Eight seconds might seem like a mere blip on your radar any given day, but for a cowboy atop a bucking bronco, it’s practically an eternity. And watching is exhilarating. That’s why rodeo competitions are so popular in the Dallas-Fort Worth area, filled as they are with energy, excitement, and a rush of adrenaline for participants and spectators alike. It’s one of the best places on earth to get in a cowboy/cowgirl state of mind and experience Texas in a big, big way.
Regardless of where you find yourself in the metropolitan area, professional rodeos have a few things in common. Competitions are broken down into two event types, roughstock and timed. Roughtstock includes bareback, saddle bronc, and bull riding, while timed events consist of barrel racing, steer roping, steer wrestling, team roping, and tie-down roping, each with its own set of skills and danger.
Year-round events take place at Mesquite Arena and Cowtown Coliseum, home to the Mesquite Rodeo and Stockyard Championship Rodeo, respectively. The Mesquite Pro Rodeo Series for 2014 takes place every Friday and Saturday night between 30th May and 23rd August. The Stockyard Championship Rodeo takes place every Friday and Saturday night year-round.
First impressions may be that rodeos aren’t that diverse, but several niche competitions prove otherwise. Among those competing over the course of the year are the Hip Hop Cowboys, the Cowboys of Color, the Best of Mexico Celebración and the Texas Gay Rodeo Association. And women compete in ever-increasing numbers across competitions.
For a taste of the rodeo experience without the actual rodeo, check out Pawnee Bill’s Wild West Show in the Cowtown Coliseum during summer months. There’ll you’ll flash back to the wild west for an hour of trick roping, riding, and shooting, a Native American ceremonial dance, and traditional cowboy songs. Billy Bob’s Texas also features professional bull riding performances every Friday and Saturday night, all year long.
Of course, nothing’s stopping you from training toward your own rodeo victory. And there’s no better way to get in tip-top condition than jumping in the saddle of a mechanical bull. At Cowboys Red River, Gilley’s, and The Trophy Room in Dallas, as well as Cowboys Dancehall in Arlington, you can really put your strength and balance to the test. Or simply jump on the stuffed bull at Billy Bob’s Texas and pose for a photo that’s so realistic, your friends will never know the difference.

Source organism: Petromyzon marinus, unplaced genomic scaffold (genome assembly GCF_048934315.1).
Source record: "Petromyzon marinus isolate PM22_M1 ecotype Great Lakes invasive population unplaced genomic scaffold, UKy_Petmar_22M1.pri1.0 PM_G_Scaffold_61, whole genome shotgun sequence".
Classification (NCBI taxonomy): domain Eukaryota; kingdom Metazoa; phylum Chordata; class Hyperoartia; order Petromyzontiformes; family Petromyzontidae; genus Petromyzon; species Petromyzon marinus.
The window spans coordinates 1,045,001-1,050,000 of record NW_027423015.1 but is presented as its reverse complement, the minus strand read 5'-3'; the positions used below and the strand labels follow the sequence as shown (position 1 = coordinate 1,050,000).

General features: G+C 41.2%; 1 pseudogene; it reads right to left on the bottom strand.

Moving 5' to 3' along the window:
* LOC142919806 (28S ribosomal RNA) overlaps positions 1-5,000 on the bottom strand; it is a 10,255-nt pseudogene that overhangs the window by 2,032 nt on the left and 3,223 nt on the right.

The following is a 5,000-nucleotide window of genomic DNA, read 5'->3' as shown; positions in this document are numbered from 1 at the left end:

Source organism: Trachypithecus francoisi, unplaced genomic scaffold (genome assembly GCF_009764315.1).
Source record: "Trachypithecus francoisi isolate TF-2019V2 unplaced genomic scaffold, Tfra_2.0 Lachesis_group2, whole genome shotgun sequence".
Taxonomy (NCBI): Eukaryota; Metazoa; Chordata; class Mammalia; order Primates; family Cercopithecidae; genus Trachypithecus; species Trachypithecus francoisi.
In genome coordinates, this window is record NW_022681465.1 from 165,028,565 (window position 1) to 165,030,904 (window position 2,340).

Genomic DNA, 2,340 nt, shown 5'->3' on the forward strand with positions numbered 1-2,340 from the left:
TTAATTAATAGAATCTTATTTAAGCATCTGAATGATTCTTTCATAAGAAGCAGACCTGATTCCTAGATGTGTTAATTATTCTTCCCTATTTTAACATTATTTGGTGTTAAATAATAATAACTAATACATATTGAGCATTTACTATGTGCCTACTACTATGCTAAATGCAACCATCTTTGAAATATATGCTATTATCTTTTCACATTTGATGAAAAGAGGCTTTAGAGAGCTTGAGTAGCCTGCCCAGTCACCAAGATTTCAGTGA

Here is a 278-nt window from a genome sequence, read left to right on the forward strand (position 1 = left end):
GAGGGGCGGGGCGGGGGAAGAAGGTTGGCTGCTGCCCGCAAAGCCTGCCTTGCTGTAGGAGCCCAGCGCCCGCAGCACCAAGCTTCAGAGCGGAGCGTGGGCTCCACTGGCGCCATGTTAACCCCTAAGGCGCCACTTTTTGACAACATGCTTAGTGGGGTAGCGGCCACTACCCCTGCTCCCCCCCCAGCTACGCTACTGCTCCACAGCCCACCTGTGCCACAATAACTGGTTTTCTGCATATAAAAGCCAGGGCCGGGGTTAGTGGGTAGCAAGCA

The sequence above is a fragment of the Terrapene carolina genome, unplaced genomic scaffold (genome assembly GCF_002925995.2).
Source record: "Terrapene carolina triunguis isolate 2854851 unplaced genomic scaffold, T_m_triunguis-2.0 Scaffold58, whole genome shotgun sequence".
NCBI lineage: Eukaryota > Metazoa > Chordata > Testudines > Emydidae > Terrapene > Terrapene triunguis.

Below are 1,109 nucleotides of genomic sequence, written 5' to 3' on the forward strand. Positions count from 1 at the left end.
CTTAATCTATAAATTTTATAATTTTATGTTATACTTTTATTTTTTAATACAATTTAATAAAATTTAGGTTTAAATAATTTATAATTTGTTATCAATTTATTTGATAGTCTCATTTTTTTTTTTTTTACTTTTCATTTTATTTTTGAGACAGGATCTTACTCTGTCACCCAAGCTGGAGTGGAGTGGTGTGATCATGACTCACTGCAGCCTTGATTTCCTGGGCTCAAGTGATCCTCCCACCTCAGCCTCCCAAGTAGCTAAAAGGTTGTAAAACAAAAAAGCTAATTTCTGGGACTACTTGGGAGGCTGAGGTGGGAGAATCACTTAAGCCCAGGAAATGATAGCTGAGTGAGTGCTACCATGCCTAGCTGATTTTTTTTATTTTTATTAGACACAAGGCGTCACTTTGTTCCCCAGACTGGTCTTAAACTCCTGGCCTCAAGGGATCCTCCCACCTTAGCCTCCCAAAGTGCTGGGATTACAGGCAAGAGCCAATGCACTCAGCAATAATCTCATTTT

For a more authentic experience, get up-close-and-personal at Wildcatter Ranch, a 90-minute drive to the northwest, where you can spend the night, feed longhorns, and ride horses before a much-deserved (and very unrodeo) visit to the spa.
But no matter the activity, you’ll want to look the part. Both Pinto Ranch at NorthPark Center and Wild Bill’s Western Store in Dallas are excellent places to find cowboy boots, hats, a variety of jewellery and other western-themed accessories.
By the end of your rodeo experience, you’ll be saying, “Yee Haw, Y’All!” before you know it.
Booking a trip to Dallas? Our codeshare arrangement with Delta makes it simple for you to travel all over North America.
Have you visited a Texas rodeo? Did you put your skills to the test on a mechanical bull? Let us know in the comments section below.
Written by Steven Lindsey
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About the author: StevenSteven Lindsey
Steven Lindsey is a Dallas editor, freelance writer and obsessed lover of travel, food and cocktails. His writing career began at the age of 5 when he started writing his first (admittedly very short) novels. In junior high and high school he became editor of every publication he could get his hands on and eventually went on to receive a Bachelor of Science degree in Journalism and English before embarking on a professional writing career. Currently he is Deputy Editor of Rundown.com and Contributing Editor of its Dallas edition, as well as Contributing Editor of GayListDaily.com's USA and Dallas. Additionally, he regularly contributes to Dallas Voice, DAPPER men's magazine, WHERE Magazine, Gayot.com travel guide, and the Dallas Morning News special sections.